July 9, 2024

‘Click Interview’ with Rue Oberkampf: ‘2020 Could Have Been ‘Our Year’

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Despite of their French band name, Rue Oberkampf is a German formation set up in 2016. The trio started to release digital singles inspired by minimal electronics and composed with analogue gear. They next released the EP “Waveclash” (2018) on No Emb Blanc and the single “Sans Toi” (2019) on Circonstances Aggravantes. The debut album “Christophe-Philippe” was released by the end of 2019 on Young and Cold Records. It’s a truly masterpiece mixing minimal EBM together with electro-wave. I talked about the debut opus with the three band members. (Picture credits by KEYI Studio)

(Courtesy by Inferno Sound Diaries)

Q: First of all there’s this intriguing band name, but also the title of the album and the nickname of your singer (Julia De Jouy), both inspired by the French naturalized German industrialist Christophe-Philippe Oberkampf. The idea for this name must have been during a trip in Paris, but what is it really all about and what do you know about the industrialist Oberkampf?

Julia: When I was a child, I used to go to Paris with my mom to visit my family. Being raised bilingual, I was disturbed by the name of this metro station called Oberkampf. The ‘Germanish’ word it sounded hard to me, but since I was in France, I didn’t understand the deeper meaning. When we were looking for a band name I remembered this weird name and street ‘Rue Oberkampf’. So it’s a combination of personal history, the German- French sounding name which is a bit provocative in German, but comes from a very admired and social personality in France: Christophe-Philippe Oberkampf.

He was a German cloth manufacturer who moved to France in the eighteenth century and created a very specific type of cloth, called toile de Jouy. My grandmother was a tailor and she used that material as well -so here’s my perfect pseudonym.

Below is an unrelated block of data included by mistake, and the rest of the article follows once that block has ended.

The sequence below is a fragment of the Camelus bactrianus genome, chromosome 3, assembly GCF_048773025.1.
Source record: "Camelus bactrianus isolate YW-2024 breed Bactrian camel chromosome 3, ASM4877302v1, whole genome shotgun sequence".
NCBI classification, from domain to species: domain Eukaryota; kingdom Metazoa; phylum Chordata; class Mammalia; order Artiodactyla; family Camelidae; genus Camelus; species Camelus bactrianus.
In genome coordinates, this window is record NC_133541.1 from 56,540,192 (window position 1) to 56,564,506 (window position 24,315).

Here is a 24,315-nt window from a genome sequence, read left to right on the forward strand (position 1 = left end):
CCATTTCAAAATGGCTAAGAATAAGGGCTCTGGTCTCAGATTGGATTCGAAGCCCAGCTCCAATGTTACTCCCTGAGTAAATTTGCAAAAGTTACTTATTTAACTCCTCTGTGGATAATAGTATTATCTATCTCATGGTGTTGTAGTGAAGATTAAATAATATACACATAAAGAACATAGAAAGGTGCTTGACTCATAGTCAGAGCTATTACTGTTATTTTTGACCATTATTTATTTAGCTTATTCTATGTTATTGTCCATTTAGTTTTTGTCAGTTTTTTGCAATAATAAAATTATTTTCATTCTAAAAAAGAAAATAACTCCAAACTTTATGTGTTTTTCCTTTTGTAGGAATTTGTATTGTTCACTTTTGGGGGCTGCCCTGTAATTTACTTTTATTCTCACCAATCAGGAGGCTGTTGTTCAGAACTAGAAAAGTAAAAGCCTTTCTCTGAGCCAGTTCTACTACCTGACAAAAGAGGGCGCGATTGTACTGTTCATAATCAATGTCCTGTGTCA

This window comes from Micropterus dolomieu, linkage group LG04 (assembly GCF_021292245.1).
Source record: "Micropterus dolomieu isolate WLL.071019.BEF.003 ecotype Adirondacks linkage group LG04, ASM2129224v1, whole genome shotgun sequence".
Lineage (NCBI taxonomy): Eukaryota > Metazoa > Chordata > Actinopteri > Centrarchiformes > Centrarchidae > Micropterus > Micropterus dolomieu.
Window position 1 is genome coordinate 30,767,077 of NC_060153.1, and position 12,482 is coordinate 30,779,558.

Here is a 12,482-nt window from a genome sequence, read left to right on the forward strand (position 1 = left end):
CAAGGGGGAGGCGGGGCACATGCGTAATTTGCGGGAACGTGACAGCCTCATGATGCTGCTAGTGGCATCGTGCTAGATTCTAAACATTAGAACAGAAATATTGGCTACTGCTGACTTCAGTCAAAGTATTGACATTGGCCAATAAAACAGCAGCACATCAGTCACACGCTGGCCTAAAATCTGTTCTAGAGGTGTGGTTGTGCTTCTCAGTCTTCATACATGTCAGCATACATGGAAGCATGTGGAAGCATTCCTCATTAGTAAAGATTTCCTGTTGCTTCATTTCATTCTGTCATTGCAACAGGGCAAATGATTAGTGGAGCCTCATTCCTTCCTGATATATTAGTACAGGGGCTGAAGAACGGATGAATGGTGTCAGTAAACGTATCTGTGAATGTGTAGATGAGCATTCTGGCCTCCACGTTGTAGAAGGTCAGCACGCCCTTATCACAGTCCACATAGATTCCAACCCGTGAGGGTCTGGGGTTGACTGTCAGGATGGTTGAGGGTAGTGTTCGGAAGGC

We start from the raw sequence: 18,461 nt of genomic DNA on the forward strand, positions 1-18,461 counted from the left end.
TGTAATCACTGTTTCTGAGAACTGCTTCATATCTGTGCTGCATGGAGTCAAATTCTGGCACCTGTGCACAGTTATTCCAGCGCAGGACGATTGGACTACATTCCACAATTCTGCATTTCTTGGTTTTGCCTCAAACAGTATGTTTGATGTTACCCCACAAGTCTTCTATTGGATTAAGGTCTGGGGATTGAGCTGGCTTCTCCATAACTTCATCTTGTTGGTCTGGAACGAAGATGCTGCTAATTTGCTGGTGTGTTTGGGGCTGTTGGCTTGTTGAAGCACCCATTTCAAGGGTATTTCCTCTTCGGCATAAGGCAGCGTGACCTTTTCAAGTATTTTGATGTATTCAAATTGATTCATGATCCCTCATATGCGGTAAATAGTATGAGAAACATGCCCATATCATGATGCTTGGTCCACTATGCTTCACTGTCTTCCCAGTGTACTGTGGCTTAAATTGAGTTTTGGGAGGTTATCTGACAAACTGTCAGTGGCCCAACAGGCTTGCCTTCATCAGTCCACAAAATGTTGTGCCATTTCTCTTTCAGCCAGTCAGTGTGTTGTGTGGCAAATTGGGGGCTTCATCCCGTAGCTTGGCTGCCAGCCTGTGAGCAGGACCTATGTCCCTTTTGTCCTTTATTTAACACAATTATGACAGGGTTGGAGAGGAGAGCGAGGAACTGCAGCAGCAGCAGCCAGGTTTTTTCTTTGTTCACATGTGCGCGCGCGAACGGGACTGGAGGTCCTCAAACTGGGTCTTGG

Q: Next there’s your music, but how did you get in touch with each other and what were the initial purposes and ideas about sound creation and music?

Damien: Each one of us had been playing around with analogue- or digital instruments for quite a while. We all knew each other since the early 2000s but we only had the idea to work on music together around 2016.

Michael: First, it was just all about having fun, but then we created this cover of Absolute Body Control’s “Melting Away“ (“Le Train”) and we definitely wanted to publish it. We posted a video and a few days later, Dirk Ivens shared it on his Facebook account – that was probably our point of no return…

Q: You music sounds inspired by vintage electronics composed with good-old analogue gear. How does your home studio(s) look like and is there a particular procedure in the writing of the songs? What’s the input of each member and is there someone taking the final decisions?

Damien: Our music definitely is inspired by vintage electronics and analogue gear! Most of the time, we’re working in my home studio in Passau. It’s not huge, but there’s place for my analogue gear like a Korg MS20, an Arp Odyssey, my Waldorf Pulse 2 and Micro Q, several analogue effects and my favorite one, a DSI Pro-2. The most important ‘gear’ are my two cats – the most analogue step sequencers we have.

Julia: We’re very lucky to have 3 places for music production. Like Damien said we have his home studio, a little home studio in Munich and the absolutely amazing Young and Cold Records studio in Augsburg with all those synths, a great mixing console and vocal booth. And of course, the lovely Young and Cold Team with Daniel Hallhuber and Marcel Leidenroth.